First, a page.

FRANKFORT, Ky. — New research funded by the Kentucky Council on Postsecondary Education (CPE) shows that more and more Kentuckians are heading to college to earn short-term certificates, particularly in STEM-related fields (science, technology, engineering and math), skilled trades and health care.
In two studies released June 10, researchers found that the annual number of short-term certificates awarded in Kentucky soared by more than 110% between the 2005-06 and 2018-19 academic years. Overall, Kentucky colleges and universities granted 27,144 certificates in 2018. That’s more than 2.5 certificates for every associate degree.
CPE President Aaron Thompson said the trend shows that postsecondary training is in high demand at nearly all levels of the economy. He added that short-term certificates are a key component to reskilling Kentucky’s workforce following the pandemic. “It’s clear that stable, good-paying jobs almost always require some training after high school,” Thompson said. “However, higher education can take many forms other than a four-year, residential experience at a university, and I’m encouraged that so many Kentuckians are using short-term certificates to further their potential.”
CPE partnered with the Martin School of Public Policy and Administration at the University of Kentucky to develop both of the reports. CPE provided the funding and researchers from the Martin School produced the studies.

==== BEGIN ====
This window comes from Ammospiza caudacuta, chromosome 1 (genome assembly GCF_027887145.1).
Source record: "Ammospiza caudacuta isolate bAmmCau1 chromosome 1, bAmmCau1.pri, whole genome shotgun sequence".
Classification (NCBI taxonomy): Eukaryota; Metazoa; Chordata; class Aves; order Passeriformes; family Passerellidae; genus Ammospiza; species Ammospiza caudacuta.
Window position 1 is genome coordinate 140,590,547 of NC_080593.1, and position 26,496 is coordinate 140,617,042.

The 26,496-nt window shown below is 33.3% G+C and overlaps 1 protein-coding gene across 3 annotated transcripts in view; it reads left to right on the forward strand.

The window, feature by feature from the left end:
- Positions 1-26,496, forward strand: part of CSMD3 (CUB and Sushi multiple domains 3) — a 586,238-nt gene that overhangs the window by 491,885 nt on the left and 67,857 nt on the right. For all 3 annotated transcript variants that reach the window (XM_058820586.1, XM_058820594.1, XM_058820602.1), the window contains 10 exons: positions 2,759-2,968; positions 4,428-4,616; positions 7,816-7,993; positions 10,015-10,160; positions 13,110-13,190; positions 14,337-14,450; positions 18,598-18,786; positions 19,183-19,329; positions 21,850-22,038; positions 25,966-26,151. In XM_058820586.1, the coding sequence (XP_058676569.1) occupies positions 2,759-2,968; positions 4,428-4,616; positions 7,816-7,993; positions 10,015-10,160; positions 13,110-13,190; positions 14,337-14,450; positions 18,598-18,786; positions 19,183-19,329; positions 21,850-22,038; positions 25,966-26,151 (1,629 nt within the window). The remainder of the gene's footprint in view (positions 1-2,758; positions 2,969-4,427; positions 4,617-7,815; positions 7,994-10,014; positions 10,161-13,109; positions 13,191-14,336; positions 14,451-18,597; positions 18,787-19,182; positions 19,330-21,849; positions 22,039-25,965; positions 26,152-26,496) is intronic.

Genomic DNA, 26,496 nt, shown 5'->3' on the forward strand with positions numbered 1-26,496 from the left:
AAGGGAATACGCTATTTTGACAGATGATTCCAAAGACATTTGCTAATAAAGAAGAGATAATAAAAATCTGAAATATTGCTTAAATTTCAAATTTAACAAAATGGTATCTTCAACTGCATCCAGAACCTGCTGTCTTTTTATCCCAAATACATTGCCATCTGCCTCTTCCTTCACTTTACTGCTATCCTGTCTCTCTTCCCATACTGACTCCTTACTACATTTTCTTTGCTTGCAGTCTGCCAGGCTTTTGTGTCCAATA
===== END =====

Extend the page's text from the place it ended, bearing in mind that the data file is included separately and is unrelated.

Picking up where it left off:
For years, Kentucky has remained a national leader in awarding certificates on a per capita basis, producing credentials at nearly twice the national average. The colleges of the Kentucky Community and Technical College System grant nearly all of the certificates across the state, although four-year universities have increased their output to around 2% of the total in recent years.
The reports show that some of the most explosive growth has occurred in STEM fields. Between 2005 and 2018, the annual number of certificates awarded in STEM climbed 275%, from 1,125 to 4,211. However, skilled trades still comprise the largest share of certificates, with about 12,000 awarded annually. That category grew 127% during the period, while certificates in health care were up about 88% over the same time. Some evidence also suggests that students are choosing to stack credentials. In fact, the frequency of students earning more than one certificate, but not an associate degree, increased about 50% from 2015 to 2018.
Researchers also determined that while students over the age of 25 earned about 55% of all certificates in 2018, students younger than 25 were the fastest-growing segment. About 62% of certificate earners were males, and about 70% of earners came from wealthier counties.
The reports also show that the proportion of certificate earners who identified as Hispanic or Latinx increased from about 3% to almost 5% during the period. But the proportion who identified as Black fell from 9% to about 6%.
The research briefs can be accessed via the Council’s website athttp://cpe.ky.gov/data/publications.html.